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31 Oct. 2018 | Comments (0)

In this “Executive Series,” Pat Stortz, head of internal communications at AT&T, shares experiences from her 16+ years developing and executing PR and employee communications strategies at AT&T.

It’s Monday evening and everyone else has left for the day. But that’s okay. I’m enjoying the quiet while I click away on my computer to finish one last assignment before I fly to Washington, D.C. in the morning. But then, someone is standing in my doorway. It’s Tom, who works down the hall. 

“Do you have a minute, Pat?” Not really, I think.   

“Sure,” I say.

“I need you to talk to someone,” he says.  

Seriously? Now I’m aggravated. Regardless, seconds later I’m following him to his office, frustrated, but curious. Tom picks up the phone receiver lying on his desk, and hands it to me. 

“Ms. Stortz?”

“Yes?”

“This is the Carrier Foundation suicide hotline. Tom called us a few minutes ago.  We don’t think he should be left alone right now. Can you bring him here tonight?”

“What? Really?”

“Yes, if you could bring him right away, please.”

I barely knew Tom. It was “hello” in the hallway and that’s about it. But we drove to Princeton, N.J., that Monday night.  And I didn’t make the flight on Tuesday. 

Corporate professionals are working harder than ever. The technology allows it and companies are demanding it. The water cooler in the office is quickly disappearing and with it is dialogue, replaced by emails. In many companies, the office is disappearing, as well.   

AT&T is no exception. People are working long, intense days, regularly bombarded with deadlines, conference calls, product launches, and plans. And that’s just when their companies or clients are not also dealing with earthquakes, hurricanes, tsunamis, employee strikes, lawsuits, hackers or some other disaster or crisis.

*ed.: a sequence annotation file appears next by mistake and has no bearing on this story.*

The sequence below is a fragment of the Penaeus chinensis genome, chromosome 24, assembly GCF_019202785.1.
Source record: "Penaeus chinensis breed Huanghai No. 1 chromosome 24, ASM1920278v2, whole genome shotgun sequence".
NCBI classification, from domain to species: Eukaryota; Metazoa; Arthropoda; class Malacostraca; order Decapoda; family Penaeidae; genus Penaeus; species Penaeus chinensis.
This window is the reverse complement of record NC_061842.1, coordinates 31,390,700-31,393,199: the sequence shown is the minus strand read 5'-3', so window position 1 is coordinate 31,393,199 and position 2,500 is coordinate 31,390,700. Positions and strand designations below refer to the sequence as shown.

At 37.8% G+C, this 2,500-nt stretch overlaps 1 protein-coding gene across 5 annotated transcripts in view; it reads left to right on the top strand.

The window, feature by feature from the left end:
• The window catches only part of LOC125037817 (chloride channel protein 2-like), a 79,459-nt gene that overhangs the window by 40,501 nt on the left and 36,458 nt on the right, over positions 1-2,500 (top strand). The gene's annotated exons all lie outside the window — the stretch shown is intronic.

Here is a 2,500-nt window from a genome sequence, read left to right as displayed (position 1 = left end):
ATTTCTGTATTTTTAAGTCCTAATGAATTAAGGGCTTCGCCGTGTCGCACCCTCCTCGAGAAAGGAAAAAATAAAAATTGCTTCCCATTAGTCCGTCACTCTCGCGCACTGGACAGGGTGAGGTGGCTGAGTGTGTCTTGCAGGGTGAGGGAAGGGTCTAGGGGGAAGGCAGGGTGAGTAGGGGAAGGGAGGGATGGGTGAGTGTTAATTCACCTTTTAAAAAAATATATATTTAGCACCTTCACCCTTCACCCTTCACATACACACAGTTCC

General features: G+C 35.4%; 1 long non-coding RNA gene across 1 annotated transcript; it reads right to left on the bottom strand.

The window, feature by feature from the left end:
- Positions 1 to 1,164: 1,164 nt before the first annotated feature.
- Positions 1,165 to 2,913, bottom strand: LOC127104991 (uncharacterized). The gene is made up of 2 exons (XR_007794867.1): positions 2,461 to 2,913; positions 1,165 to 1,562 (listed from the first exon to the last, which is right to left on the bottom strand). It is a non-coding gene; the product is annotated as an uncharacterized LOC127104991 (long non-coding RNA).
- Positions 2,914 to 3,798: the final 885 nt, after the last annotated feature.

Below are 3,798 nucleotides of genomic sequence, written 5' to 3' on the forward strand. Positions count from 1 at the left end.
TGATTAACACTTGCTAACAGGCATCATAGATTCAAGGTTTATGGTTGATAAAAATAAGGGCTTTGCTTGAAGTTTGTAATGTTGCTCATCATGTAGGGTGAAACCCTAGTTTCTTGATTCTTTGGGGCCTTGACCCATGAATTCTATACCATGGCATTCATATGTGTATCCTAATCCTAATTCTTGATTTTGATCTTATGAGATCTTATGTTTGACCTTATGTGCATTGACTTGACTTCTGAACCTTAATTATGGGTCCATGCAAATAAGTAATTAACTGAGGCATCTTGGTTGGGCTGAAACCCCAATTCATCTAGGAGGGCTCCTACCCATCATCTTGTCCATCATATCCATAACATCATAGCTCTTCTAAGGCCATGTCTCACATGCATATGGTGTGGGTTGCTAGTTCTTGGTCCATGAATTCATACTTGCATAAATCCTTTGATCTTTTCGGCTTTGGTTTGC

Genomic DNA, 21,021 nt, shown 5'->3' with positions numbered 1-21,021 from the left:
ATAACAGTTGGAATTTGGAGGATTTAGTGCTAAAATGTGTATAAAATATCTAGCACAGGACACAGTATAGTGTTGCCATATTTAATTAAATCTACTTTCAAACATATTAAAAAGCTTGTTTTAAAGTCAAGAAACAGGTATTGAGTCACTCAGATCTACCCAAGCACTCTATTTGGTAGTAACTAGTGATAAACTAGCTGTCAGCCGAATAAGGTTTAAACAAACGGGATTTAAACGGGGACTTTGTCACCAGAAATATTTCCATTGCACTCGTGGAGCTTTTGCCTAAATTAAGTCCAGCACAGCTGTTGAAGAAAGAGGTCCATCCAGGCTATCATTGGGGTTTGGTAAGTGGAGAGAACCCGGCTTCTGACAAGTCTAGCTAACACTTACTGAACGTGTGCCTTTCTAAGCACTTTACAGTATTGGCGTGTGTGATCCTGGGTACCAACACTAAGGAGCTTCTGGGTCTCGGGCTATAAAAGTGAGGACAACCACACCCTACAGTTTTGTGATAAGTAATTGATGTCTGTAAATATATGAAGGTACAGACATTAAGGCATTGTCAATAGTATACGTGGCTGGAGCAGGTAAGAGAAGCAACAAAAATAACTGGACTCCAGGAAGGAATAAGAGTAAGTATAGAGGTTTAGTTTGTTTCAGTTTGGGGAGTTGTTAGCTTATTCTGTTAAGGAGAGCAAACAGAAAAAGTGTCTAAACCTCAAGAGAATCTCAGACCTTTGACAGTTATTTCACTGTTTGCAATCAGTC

But in this crazed and crushing environment, what do you do when personal crisis shows up? Because believe me, stuff is happening all around you, if it’s not happening to you or someone that you love. 

What then?

If a co-worker is in crisis, the choices are pretty simple:  you can ignore it;  you can offer a perfunctory comment; or you can just be there, in whatever way the situation demands. That’s pretty much it.

Years ago, my colleague, Russ, got snagged on a Driving While Impaired (DWI) charge and lost his license for six months. There are some additional facts to this story: 

  • Russ’s wife didn’t drive
  • He was the sole income provider for his family
  • He lived in my town.  

You know where this is going.

Russ and I rode to work together for six months. It cost me an extra half hour in the morning (he got someone else to drive him home at night), but it probably saved his job.  And I like to think that we both gained something on our daily ride to work. I know I did.

Then there was Niall Hickey, one of the best media relations managers that AT&T ever hired. Niall headed our PR team in Europe for years. Smart, well-liked and aggressive, he was always driving the region’s media relations program to a new level, spinning executive interviews, customer sales and our sponsorship programs into positive stories carried by the Financial Times, Forbes, The Wall Street Journal, and myriad other in-country and daily newspapers, broadcast outlets and trade publications.

Niall hosted interviews and press conferences in Geneva, London, Paris, Saudi Arabia, and South Africa. He was the catalyst behind AT&T’s relationship with Telecoms Sans Frontieres, a global organization dedicated to helping countries and regions ravaged by disaster restore communications to help recovery efforts—and to help loved ones reconnect.